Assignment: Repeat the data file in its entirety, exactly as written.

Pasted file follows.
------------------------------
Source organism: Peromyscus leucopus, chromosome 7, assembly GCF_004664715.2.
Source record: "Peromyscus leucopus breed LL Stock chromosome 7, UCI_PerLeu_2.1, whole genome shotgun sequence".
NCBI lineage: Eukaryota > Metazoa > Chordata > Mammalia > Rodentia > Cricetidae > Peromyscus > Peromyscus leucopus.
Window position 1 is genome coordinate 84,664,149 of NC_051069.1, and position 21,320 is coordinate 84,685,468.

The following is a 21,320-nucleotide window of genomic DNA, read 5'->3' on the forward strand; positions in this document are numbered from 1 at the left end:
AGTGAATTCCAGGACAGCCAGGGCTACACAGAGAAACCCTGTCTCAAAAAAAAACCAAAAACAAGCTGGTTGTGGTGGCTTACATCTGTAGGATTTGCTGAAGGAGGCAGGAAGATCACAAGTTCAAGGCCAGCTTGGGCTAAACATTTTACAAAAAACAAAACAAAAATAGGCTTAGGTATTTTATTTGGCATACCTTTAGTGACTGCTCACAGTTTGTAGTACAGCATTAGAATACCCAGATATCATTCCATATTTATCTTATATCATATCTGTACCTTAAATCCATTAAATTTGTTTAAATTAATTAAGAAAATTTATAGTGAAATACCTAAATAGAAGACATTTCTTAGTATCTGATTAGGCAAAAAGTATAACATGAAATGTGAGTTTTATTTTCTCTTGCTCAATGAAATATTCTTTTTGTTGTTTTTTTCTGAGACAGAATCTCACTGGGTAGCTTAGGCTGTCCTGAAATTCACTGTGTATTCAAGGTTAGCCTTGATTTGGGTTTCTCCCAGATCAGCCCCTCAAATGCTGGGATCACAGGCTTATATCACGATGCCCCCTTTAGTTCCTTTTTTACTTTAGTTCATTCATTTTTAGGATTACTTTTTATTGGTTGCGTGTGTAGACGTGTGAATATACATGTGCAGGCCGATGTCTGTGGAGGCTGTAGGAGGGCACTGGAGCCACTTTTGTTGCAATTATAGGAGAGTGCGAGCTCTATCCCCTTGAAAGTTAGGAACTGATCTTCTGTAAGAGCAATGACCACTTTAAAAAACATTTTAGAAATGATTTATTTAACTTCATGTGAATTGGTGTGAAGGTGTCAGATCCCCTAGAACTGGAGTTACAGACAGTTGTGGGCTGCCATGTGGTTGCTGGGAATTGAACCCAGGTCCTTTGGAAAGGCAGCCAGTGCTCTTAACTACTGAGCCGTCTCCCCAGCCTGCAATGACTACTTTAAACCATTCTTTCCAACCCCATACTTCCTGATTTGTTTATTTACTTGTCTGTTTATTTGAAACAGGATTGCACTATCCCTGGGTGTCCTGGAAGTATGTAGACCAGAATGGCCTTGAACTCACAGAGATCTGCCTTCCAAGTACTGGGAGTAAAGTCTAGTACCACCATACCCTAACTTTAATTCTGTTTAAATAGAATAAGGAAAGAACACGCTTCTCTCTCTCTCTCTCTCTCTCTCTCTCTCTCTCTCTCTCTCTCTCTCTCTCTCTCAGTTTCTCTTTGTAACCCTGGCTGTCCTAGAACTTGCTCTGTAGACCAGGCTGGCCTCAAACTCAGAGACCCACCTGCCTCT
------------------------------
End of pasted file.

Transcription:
Source organism: Peromyscus leucopus, chromosome 7, assembly GCF_004664715.2.
Source record: "Peromyscus leucopus breed LL Stock chromosome 7, UCI_PerLeu_2.1, whole genome shotgun sequence".
NCBI lineage: Eukaryota > Metazoa > Chordata > Mammalia > Rodentia > Cricetidae > Peromyscus > Peromyscus leucopus.
Window position 1 is genome coordinate 84,664,149 of NC_051069.1, and position 21,320 is coordinate 84,685,468.

The following is a 21,320-nucleotide window of genomic DNA, read 5'->3' on the forward strand; positions in this document are numbered from 1 at the left end:
AGTGAATTCCAGGACAGCCAGGGCTACACAGAGAAACCCTGTCTCAAAAAAAAACCAAAAACAAGCTGGTTGTGGTGGCTTACATCTGTAGGATTTGCTGAAGGAGGCAGGAAGATCACAAGTTCAAGGCCAGCTTGGGCTAAACATTTTACAAAAAACAAAACAAAAATAGGCTTAGGTATTTTATTTGGCATACCTTTAGTGACTGCTCACAGTTTGTAGTACAGCATTAGAATACCCAGATATCATTCCATATTTATCTTATATCATATCTGTACCTTAAATCCATTAAATTTGTTTAAATTAATTAAGAAAATTTATAGTGAAATACCTAAATAGAAGACATTTCTTAGTATCTGATTAGGCAAAAAGTATAACATGAAATGTGAGTTTTATTTTCTCTTGCTCAATGAAATATTCTTTTTGTTGTTTTTTTCTGAGACAGAATCTCACTGGGTAGCTTAGGCTGTCCTGAAATTCACTGTGTATTCAAGGTTAGCCTTGATTTGGGTTTCTCCCAGATCAGCCCCTCAAATGCTGGGATCACAGGCTTATATCACGATGCCCCCTTTAGTTCCTTTTTTACTTTAGTTCATTCATTTTTAGGATTACTTTTTATTGGTTGCGTGTGTAGACGTGTGAATATACATGTGCAGGCCGATGTCTGTGGAGGCTGTAGGAGGGCACTGGAGCCACTTTTGTTGCAATTATAGGAGAGTGCGAGCTCTATCCCCTTGAAAGTTAGGAACTGATCTTCTGTAAGAGCAATGACCACTTTAAAAAACATTTTAGAAATGATTTATTTAACTTCATGTGAATTGGTGTGAAGGTGTCAGATCCCCTAGAACTGGAGTTACAGACAGTTGTGGGCTGCCATGTGGTTGCTGGGAATTGAACCCAGGTCCTTTGGAAAGGCAGCCAGTGCTCTTAACTACTGAGCCGTCTCCCCAGCCTGCAATGACTACTTTAAACCATTCTTTCCAACCCCATACTTCCTGATTTGTTTATTTACTTGTCTGTTTATTTGAAACAGGATTGCACTATCCCTGGGTGTCCTGGAAGTATGTAGACCAGAATGGCCTTGAACTCACAGAGATCTGCCTTCCAAGTACTGGGAGTAAAGTCTAGTACCACCATACCCTAACTTTAATTCTGTTTAAATAGAATAAGGAAAGAACACGCTTCTCTCTCTCTCTCTCTCTCTCTCTCTCTCTCTCTCTCTCTCTCTCTCTCTCTCTCAGTTTCTCTTTGTAACCCTGGCTGTCCTAGAACTTGCTCTGTAGACCAGGCTGGCCTCAAACTCAGAGACCCACCTGCCTCT